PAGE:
Saskatoon

Neighbours without Borders: Muslim family opens home to community after hate crime

Aisha Sheikh believes her father is the victim of a hate crime, but instead of getting angry she and her family are opening their home to the community on the weekend. The Sheikh's are calling the one-day event Neighbours without Borders.

Saskatoon resident Abu Sheikh was chased on a sidewalk by a half-ton truck

Aisha Sheikh and her father, Abu, show the bricks thrown through the windows of the Sheikh home. (Chanss Lagaden/CBC)

Aisha Sheikh believes her father is the victim of a hate crime, but instead of getting angry she and her family are opening their home to the community for a special event this weekend.

Abu Sheikh was walking home from his morning prayers at the mosque in his traditional clothes when a truck mounted the sidewalk in front of him and the driver attempted to run him down.

The truck followed him home, and the people inside later threw bricks at the Sheikhs' house.

"I think it's a lack of understanding, a lack of awareness of what it means when someone wears traditional attire to go to prayer — what they're doing when they go to pray," Aisha Sheikh said.

Sheikh, who lives in San Francisco, returned to Saskatoon to be with her family after the attack.

Abu Sheikh and his family have been heartened by people's response to the unprovoked attack, with many offering flowers, cards and offers of help.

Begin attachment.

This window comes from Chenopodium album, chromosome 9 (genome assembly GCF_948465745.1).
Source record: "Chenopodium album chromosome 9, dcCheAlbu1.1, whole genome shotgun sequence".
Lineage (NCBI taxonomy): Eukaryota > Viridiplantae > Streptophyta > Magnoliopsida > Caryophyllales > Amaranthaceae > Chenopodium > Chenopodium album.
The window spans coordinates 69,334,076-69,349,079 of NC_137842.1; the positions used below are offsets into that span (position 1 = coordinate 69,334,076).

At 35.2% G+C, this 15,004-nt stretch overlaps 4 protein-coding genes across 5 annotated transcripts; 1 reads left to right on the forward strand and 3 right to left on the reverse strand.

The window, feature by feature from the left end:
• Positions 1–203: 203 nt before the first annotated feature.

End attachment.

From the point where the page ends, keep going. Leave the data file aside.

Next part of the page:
She found plenty of support for her father in the city.

"As people read the news, residents and people nationally just felt really horrible. We collectively felt horrible," she said "We thought, 'We need to turn this into something positive for us."

Walking together

Abu Sheikh is recovering from his injuries with physiotherapy and the Sheikhs are starting to repair the damage done to their home. The well-wishes and messages of concern keep pouring in.

"We're simultaneously overwhelmed by how many amazing people are in this city," she said.

We thought, 'We need to turn this into something positive for us.'- Aisha Sheikh

"We're planning an event and we're calling it Neighbours Without Borders."

The one-time event is planned for Saturday at 2 o'clock.

Those walking in solidarity with the Sheikhs and the Muslim community will meet at the mosque where Abu Sheikh worships.

Then, they'll walk home with him.

"We'll have a little activity at the house and turn back and meet at the Grosvenor Park, and we have some speaking and some performances," said Aisha Sheikh.

"We know there are people out there creating this divisiveness but the reality is it's our duty to bring people together and lead the way to the kind of inclusivity we want to experience in Canada."

with files from Saskatoon Morning